WSAZ Investigates | Amusement Park Safety
(WSAZ) - Last year, Michael Strother, of Ashland, Kentucky, and his daughter made the trip to Kings Island in Warren County, Ohio, 14 times.
In hopes of making even more trips in the upcoming year, Strother’s made the jump to get season passes to the amusement park.
However, even for thrill seekers like Strother, learning a teenager’s trip to an amusement park in Florida turned deadly is hard to hear. Officials say the 14-year-old fell from a drop tower as it plunged to the ground.
14-year-old dies in fall from amusement park ride
The accident at Icon Park in Orlando killed the teen.
“How did that happen?” said Michael Strother, Kings Island season passholder. “Like how did that happen?!”
WSAZ wanted to know more about protocols at parks in our region so, we took our questions to Ohio Department of Agriculture’s Chief of Amusement Ride Safety, with families like the Strother’s in mind.
Joseph Payton: “When you see something like that go on, does that change any of your workflow, or having more conversations about how to make sure this doesn’t happen at any of our parks?”
Davide Miran, Chief of Amusement Ride Safety: “The situation in Florida is a tragic event. Anytime we see something like that across the country we look to see if there are any rides in Ohio that are made by the same manufacturer and have the same type of ride.”
So, we started digging and found the free fall ride involved in the fatal accident was manufactured by a company called Funtime.
Kings Island and Cedar Point do have their own versions of the style of ride involved in the fatal accident, but according to state officials, they are not manufactured by that same company.
We also found the free fall ride in Florida only has a shoulder harness.
Kings Island’s website has a list of safety measures for its drop tower ride. Those measures include an over the shoulder harness and a safety belt in between riders’ legs.
Officials in Florida say they’re asking inspectors if seatbelts could have prevented the tragedy.
“It may be that the investigation will point out that not only the harness, but an additional safeguard which would have been a seat belt, could have saved Tyre’s life,” said Miran.
ODA says as amusement parks prepare to open to the public soon, inspectors will be on site for at least five days a week preparing for the upcoming season. Miran says inspections have two parts. The first is a static inspection while the ride is not running.
“We’re looking at the structure of the ride, we’re looking at the seats and the train of the ride, if you will. As well as, we’re looking for fatigue and corrosion,” Miran said.
The next step is operational inspection to make sure everything runs smoothly while the ride is running.
“It’s one thing to look good sitting still, but you have to be able to move the ride and we watch them operate the ride to make sure that it’s being done so as it should be,” Miran said.
He says the ride operators play a critical role, and the parks must provide the state written documentation that each operator has been trained properly.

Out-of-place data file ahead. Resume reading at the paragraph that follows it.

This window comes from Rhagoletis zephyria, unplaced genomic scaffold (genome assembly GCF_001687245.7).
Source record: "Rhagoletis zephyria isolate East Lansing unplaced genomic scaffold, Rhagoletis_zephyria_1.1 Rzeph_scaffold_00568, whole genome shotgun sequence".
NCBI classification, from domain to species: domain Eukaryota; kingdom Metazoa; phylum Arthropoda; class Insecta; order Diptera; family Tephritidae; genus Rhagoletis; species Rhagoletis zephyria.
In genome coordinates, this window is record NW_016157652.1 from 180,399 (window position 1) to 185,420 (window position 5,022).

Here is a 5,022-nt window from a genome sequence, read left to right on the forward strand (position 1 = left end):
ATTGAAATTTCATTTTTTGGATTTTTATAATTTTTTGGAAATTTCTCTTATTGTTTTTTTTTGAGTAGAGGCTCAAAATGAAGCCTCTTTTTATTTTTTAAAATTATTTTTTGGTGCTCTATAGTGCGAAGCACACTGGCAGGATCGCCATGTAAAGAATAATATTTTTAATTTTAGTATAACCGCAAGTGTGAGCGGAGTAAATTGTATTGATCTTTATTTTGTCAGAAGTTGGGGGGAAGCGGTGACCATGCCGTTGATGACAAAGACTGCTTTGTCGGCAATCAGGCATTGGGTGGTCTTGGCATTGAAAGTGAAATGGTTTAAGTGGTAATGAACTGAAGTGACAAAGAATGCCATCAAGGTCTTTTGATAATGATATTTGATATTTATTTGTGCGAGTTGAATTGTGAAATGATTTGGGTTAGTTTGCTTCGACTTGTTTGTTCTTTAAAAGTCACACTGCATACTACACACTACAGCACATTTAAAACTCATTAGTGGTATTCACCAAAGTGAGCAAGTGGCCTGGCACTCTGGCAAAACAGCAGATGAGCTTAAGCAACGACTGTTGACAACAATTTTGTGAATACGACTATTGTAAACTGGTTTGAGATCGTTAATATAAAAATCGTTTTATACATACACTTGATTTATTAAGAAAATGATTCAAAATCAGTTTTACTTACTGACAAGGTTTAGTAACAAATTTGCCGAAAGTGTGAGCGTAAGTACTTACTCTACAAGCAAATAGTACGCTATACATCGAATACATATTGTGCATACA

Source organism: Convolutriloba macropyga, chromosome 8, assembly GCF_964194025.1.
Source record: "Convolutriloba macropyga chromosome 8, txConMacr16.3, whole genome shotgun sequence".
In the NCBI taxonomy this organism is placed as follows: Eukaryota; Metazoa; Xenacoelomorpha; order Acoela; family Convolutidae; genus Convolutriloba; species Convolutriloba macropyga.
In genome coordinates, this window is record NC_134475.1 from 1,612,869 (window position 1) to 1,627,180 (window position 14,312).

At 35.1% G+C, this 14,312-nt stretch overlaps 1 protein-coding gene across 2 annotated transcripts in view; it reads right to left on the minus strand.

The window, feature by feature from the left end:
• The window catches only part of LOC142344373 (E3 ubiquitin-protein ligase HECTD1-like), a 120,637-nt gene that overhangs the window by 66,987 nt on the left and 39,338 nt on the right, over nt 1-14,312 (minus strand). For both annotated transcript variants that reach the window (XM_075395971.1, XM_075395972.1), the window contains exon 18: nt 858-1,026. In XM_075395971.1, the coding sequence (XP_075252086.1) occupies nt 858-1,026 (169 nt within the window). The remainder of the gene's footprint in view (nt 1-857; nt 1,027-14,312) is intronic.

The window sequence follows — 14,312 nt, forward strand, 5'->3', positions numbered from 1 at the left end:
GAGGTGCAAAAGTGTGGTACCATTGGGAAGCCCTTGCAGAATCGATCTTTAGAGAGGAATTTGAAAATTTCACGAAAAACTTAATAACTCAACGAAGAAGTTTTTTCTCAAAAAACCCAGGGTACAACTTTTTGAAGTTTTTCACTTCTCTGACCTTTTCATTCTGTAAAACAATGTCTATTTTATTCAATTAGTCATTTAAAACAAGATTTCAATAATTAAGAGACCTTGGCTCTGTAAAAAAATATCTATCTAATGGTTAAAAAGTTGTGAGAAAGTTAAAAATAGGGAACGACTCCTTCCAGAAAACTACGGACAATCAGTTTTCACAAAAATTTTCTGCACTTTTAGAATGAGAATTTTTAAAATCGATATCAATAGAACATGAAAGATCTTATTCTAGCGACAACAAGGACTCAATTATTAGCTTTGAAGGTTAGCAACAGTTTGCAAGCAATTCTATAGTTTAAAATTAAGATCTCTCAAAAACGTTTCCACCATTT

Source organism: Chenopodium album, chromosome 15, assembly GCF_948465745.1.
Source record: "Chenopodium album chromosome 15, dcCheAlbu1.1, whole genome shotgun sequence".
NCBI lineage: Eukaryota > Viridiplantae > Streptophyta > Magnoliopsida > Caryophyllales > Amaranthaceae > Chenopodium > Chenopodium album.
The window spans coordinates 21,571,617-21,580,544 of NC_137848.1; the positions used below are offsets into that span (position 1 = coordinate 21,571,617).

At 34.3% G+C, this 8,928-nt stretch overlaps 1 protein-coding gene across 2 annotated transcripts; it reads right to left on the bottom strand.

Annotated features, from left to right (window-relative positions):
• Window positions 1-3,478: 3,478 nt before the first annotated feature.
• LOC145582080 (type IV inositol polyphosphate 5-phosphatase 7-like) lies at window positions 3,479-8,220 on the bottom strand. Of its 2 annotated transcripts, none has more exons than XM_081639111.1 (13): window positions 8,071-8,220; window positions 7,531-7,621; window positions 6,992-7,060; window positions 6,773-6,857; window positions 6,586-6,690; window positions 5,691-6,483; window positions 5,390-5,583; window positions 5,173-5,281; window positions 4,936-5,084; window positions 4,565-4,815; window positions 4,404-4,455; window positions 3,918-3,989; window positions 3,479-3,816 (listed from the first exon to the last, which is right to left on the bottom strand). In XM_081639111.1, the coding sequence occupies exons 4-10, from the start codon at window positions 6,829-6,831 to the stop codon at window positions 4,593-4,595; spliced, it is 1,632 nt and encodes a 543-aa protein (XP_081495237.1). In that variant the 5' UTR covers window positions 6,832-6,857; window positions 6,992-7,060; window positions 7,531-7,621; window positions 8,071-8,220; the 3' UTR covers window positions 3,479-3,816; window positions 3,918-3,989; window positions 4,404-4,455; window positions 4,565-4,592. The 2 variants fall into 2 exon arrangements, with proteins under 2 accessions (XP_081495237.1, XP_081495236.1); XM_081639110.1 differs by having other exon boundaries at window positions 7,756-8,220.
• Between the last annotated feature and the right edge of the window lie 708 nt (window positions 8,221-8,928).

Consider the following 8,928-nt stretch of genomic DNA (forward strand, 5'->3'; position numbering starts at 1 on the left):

WSAZ asked Kings Island for an interview about their ride inspection protocols. A spokesperson said, “Unfortunately, it is not the right time of the season to do a Zoom interview on the subject you are asking about.” – but they did tell us in a statement that reads in part, “Kings Island takes many steps and measures to ensure safety at the park. this includes daily inspections (where our teams look at everything from tracks to wheels, to seatbelts and even the computers that control the rides), winter inspections (where we remove ride vehicles and inspect them all the way down to their frames) and inspections from the Ohio Department of Agriculture’s Amusement Ride Safety and Fairs Division each year.”
Strother says he trusts the measures in place at Kings Island and has his own dad protocols.
“Especially being a father, when we ride rides, I’m pushing down making sure. I make sure she’s tight, I make sure I’m tight. When we’re going up a hill, I’ll push it tighter on me and her.”
ODA says they are always looking at additional ways to protect families like the Strothers.
“We’re just trying to collect all of the data that we can in order to continually make rides in Ohio safer and that is what we do on a day-to-day basis,” Miran said.
According to ODA, both Kings Island and Cedar Point have one ride each manufactured by the same company as the free fall in Florida - the slingshot rides.
These are a different ride than the one involved in the fatal accident in Florida. The rides are just manufactured by the same company.
We asked both Kings Island and Cedar Point if they plan to have that ride in operation on opening day, which is Friday at Kings Island, but have not heard back.
Officials in Kentucky and West Virginia say there are no rides in either state manufactured by the same company as the one involved in the Florida accident.
Keep checking the WSAZ app for the latest information.
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